Thursday 4/12/12: Kwame Holmes Talk, “Planning Around ‘Queer Time’”

Rethinking the Problem of Racial Nostalgia Along the Shaw Cultural Heritage Trails in Washington, D.C.

When:       Thursday, April 12, 2012 at 4pm

Where:     1101 Holzapfel Hall

The Cultural Landscapes Working Group has organized a visit by Dr. Kwame Holmes to give a talk, “Planning Around ‘Queer Time’: Rethinking the Problem of Racial Nostalgia Along the Shaw Cultural Heritage Trails in Washington, D.C.”

In 1996 the D.C. Humanities Council, Washington Historical Society and the D.C. Preservation Office joined with over 15 preservationist groups to promote “the city beyond the monuments” by marking cultural heritage trails that would attract tourists into the District of Columbia. In marketing Shaw as a “historic” attraction, planners crafted a vision of the neighborhood’s past that emphasized its ethnic diversity and black civic, educational, and religious institutions.  Missing, however, were the experiences of black entrepreneurs like Odessa Madre, a major figure within D.C.’s policy game and a purported lesbian or artists like Essex Hemphill, whose poetry takes readers on an alternative, queer tour of Cardozo’s Meridian Hill, after dark, in the 1980s.  This presentation employs Judith Halberstam’s theory of queer time to illuminate the problem of racial nostalgia within the planning and production of the “Heritage Trails” within the Shaw neighborhood in Washington, D.C.  It would be a mistake to suggest that “homophobia” explains these exclusions.  Rather, this talk argues that African American queer bodies like Madre and Hemphill operated outside of the normative times signatures that organize contemporary preservationists’ commitment to promoting particular kinds of economic growth in neighborhoods like Shaw; territories that often contain an unruly past.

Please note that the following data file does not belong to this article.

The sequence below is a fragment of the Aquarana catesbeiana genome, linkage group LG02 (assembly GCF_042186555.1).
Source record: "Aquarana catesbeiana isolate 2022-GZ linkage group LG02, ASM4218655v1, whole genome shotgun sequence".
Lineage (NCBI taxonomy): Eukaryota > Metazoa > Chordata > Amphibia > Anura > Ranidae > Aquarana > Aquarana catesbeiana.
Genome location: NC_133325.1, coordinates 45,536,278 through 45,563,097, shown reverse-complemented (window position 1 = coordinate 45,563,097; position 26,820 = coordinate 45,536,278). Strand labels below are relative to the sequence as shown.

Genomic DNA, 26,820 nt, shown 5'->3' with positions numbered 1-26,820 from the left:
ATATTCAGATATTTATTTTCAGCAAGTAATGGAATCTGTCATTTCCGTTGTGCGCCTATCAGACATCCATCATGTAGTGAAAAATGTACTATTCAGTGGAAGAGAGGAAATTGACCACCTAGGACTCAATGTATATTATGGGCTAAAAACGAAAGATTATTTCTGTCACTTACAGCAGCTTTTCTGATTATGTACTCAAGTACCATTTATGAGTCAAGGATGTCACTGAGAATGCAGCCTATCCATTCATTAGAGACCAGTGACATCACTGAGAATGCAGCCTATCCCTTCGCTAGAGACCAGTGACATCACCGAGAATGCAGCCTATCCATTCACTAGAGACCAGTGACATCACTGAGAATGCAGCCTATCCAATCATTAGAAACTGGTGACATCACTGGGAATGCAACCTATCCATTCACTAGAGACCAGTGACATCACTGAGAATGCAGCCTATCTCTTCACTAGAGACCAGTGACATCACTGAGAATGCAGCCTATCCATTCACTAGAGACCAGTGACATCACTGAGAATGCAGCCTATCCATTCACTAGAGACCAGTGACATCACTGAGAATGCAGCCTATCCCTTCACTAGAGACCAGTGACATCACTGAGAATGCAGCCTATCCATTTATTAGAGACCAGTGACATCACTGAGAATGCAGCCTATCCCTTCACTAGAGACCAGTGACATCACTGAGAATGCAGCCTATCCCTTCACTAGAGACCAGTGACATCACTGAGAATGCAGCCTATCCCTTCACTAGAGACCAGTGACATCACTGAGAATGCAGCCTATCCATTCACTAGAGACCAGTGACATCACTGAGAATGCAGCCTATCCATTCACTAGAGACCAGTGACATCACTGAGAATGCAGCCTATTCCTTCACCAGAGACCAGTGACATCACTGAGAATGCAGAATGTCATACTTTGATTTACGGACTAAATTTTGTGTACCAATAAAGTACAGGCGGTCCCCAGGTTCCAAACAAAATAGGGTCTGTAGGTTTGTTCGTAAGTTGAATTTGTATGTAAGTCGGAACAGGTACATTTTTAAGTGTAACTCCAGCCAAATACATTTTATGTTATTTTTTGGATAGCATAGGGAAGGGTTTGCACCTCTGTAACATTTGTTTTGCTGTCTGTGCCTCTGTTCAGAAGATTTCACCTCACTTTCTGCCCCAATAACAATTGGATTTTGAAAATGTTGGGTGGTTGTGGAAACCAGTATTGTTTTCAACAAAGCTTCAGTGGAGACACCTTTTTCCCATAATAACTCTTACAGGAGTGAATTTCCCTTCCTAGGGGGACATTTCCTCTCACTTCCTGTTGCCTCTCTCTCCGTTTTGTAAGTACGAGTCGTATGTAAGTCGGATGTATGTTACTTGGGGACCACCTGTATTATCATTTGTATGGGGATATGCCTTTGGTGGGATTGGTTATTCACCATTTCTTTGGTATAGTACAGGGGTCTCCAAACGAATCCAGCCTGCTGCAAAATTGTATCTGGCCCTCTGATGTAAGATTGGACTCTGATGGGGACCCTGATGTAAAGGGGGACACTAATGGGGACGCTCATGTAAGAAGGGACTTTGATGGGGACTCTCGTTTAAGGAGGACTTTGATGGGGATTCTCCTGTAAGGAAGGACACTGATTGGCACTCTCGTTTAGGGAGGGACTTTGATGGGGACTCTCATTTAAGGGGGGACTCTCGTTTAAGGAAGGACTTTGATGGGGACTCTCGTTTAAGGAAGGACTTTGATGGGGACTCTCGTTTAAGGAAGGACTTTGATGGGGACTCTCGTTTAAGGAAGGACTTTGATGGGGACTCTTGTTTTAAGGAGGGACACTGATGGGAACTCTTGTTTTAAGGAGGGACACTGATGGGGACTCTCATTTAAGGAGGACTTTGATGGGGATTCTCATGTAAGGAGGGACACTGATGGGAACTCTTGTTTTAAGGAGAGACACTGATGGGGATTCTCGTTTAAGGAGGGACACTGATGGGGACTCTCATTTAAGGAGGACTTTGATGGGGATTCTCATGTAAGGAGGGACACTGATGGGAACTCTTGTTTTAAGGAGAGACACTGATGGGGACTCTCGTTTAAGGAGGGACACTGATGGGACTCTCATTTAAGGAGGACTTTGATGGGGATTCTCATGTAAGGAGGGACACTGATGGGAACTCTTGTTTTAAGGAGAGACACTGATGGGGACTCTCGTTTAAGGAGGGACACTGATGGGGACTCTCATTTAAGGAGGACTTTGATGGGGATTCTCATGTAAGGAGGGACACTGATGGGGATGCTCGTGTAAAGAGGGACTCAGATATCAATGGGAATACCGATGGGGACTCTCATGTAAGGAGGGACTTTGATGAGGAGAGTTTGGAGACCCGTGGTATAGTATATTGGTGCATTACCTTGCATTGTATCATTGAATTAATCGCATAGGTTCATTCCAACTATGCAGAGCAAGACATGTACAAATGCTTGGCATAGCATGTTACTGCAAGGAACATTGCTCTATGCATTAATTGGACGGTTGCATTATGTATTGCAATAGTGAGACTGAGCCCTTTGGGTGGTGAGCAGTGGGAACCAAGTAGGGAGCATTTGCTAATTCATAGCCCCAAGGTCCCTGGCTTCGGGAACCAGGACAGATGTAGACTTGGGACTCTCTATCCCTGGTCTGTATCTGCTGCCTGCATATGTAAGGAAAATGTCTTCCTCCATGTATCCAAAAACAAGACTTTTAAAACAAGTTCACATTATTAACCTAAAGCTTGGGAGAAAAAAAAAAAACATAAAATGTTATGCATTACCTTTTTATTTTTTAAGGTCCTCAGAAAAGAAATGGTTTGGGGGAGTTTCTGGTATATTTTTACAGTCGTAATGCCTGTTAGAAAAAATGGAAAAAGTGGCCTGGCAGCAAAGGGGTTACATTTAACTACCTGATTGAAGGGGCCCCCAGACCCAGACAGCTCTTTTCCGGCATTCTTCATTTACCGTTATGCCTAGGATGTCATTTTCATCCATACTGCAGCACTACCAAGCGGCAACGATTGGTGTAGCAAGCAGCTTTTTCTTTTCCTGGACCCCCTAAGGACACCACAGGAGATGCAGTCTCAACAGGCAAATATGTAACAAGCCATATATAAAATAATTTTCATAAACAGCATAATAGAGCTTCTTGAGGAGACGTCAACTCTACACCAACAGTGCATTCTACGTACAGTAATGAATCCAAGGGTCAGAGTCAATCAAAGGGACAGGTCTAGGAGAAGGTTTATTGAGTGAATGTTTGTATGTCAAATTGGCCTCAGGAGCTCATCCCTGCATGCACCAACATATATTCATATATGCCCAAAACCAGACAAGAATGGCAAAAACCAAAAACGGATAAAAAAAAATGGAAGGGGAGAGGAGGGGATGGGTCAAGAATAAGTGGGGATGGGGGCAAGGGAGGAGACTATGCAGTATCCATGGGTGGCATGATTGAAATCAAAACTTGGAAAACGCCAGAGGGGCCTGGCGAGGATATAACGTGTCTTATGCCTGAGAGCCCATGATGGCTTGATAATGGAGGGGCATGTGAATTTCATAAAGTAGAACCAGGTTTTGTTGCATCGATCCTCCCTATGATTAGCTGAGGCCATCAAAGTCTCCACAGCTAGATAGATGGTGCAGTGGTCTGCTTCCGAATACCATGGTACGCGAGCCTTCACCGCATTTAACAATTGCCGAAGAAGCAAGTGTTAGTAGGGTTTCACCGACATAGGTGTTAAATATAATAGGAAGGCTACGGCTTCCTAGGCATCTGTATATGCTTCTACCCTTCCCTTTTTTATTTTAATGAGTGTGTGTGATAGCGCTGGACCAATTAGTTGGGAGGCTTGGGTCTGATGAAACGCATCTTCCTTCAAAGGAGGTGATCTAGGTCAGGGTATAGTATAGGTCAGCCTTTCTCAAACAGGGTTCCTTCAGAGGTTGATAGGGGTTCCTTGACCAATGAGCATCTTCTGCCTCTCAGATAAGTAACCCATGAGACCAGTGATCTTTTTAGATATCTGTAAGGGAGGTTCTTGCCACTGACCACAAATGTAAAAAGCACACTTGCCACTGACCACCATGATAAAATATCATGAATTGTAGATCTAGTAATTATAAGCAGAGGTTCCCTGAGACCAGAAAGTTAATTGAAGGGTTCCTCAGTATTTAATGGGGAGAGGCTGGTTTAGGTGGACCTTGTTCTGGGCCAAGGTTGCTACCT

Dr. Holmes is currently postdoctoral fellow of the Carter G. Woodson Institute for African-American and African Studies at the University of Virginia.

This event was co-sponsored by the Departments of American Studies, Women’s Studies, and Anthropology and by the LGBT Studies, Historic Preservation, and Urban Studies and Planning Programs.  Please contact Dr. Christina Hanhardt or Dr. Mary Corbin Sies for more information.